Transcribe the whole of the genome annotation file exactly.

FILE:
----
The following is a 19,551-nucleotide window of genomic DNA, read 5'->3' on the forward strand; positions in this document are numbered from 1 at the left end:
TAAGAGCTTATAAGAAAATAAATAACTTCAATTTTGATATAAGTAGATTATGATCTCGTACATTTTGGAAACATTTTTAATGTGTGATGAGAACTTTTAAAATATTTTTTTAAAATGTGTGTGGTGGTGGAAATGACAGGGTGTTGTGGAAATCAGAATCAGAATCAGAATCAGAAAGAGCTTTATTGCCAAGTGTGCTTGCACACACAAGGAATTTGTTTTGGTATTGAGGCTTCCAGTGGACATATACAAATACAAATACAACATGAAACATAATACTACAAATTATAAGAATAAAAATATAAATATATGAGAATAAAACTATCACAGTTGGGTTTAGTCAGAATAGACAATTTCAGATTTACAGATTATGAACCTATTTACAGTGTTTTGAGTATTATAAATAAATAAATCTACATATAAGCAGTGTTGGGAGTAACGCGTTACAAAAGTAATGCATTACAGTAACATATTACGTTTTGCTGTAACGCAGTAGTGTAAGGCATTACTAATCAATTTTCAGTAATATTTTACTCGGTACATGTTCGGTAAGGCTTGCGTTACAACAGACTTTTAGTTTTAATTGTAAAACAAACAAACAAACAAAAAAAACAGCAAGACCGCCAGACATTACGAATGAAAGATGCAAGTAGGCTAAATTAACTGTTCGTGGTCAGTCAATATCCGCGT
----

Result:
The following is a 19,551-nucleotide window of genomic DNA, read 5'->3' on the forward strand; positions in this document are numbered from 1 at the left end:
TAAGAGCTTATAAGAAAATAAATAACTTCAATTTTGATATAAGTAGATTATGATCTCGTACATTTTGGAAACATTTTTAATGTGTGATGAGAACTTTTAAAATATTTTTTTAAAATGTGTGTGGTGGTGGAAATGACAGGGTGTTGTGGAAATCAGAATCAGAATCAGAATCAGAAAGAGCTTTATTGCCAAGTGTGCTTGCACACACAAGGAATTTGTTTTGGTATTGAGGCTTCCAGTGGACATATACAAATACAAATACAACATGAAACATAATACTACAAATTATAAGAATAAAAATATAAATATATGAGAATAAAACTATCACAGTTGGGTTTAGTCAGAATAGACAATTTCAGATTTACAGATTATGAACCTATTTACAGTGTTTTGAGTATTATAAATAAATAAATCTACATATAAGCAGTGTTGGGAGTAACGCGTTACAAAAGTAATGCATTACAGTAACATATTACGTTTTGCTGTAACGCAGTAGTGTAAGGCATTACTAATCAATTTTCAGTAATATTTTACTCGGTACATGTTCGGTAAGGCTTGCGTTACAACAGACTTTTAGTTTTAATTGTAAAACAAACAAACAAACAAAAAAAACAGCAAGACCGCCAGACATTACGAATGAAAGATGCAAGTAGGCTAAATTAACTGTTCGTGGTCAGTCAATATCCGCGT